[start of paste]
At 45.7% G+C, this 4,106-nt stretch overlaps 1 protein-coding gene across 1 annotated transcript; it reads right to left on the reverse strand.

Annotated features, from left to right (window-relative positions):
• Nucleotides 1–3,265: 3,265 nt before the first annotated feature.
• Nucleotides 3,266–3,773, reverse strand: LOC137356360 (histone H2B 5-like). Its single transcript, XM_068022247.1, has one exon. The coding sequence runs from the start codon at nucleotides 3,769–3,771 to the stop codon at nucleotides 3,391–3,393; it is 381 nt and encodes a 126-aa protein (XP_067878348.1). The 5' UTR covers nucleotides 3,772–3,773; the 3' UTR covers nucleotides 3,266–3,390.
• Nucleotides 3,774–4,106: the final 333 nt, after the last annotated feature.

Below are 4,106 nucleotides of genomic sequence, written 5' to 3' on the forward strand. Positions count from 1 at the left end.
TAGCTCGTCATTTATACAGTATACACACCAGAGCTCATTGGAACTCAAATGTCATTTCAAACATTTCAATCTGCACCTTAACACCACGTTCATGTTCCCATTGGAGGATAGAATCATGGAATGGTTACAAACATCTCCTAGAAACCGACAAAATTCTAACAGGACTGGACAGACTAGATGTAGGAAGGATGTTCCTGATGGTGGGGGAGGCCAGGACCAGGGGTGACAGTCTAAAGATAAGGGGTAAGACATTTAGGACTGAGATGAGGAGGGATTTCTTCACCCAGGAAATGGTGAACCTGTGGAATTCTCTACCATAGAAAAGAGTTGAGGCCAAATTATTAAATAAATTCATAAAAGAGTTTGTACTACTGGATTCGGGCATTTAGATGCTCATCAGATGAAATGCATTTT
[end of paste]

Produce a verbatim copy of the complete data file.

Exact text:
At 45.7% G+C, this 4,106-nt stretch overlaps 1 protein-coding gene across 1 annotated transcript; it reads right to left on the reverse strand.

Annotated features, from left to right (window-relative positions):
• Nucleotides 1–3,265: 3,265 nt before the first annotated feature.
• Nucleotides 3,266–3,773, reverse strand: LOC137356360 (histone H2B 5-like). Its single transcript, XM_068022247.1, has one exon. The coding sequence runs from the start codon at nucleotides 3,769–3,771 to the stop codon at nucleotides 3,391–3,393; it is 381 nt and encodes a 126-aa protein (XP_067878348.1). The 5' UTR covers nucleotides 3,772–3,773; the 3' UTR covers nucleotides 3,266–3,390.
• Nucleotides 3,774–4,106: the final 333 nt, after the last annotated feature.

Below are 4,106 nucleotides of genomic sequence, written 5' to 3' on the forward strand. Positions count from 1 at the left end.
TAGCTCGTCATTTATACAGTATACACACCAGAGCTCATTGGAACTCAAATGTCATTTCAAACATTTCAATCTGCACCTTAACACCACGTTCATGTTCCCATTGGAGGATAGAATCATGGAATGGTTACAAACATCTCCTAGAAACCGACAAAATTCTAACAGGACTGGACAGACTAGATGTAGGAAGGATGTTCCTGATGGTGGGGGAGGCCAGGACCAGGGGTGACAGTCTAAAGATAAGGGGTAAGACATTTAGGACTGAGATGAGGAGGGATTTCTTCACCCAGGAAATGGTGAACCTGTGGAATTCTCTACCATAGAAAAGAGTTGAGGCCAAATTATTAAATAAATTCATAAAAGAGTTTGTACTACTGGATTCGGGCATTTAGATGCTCATCAGATGAAATGCATTTT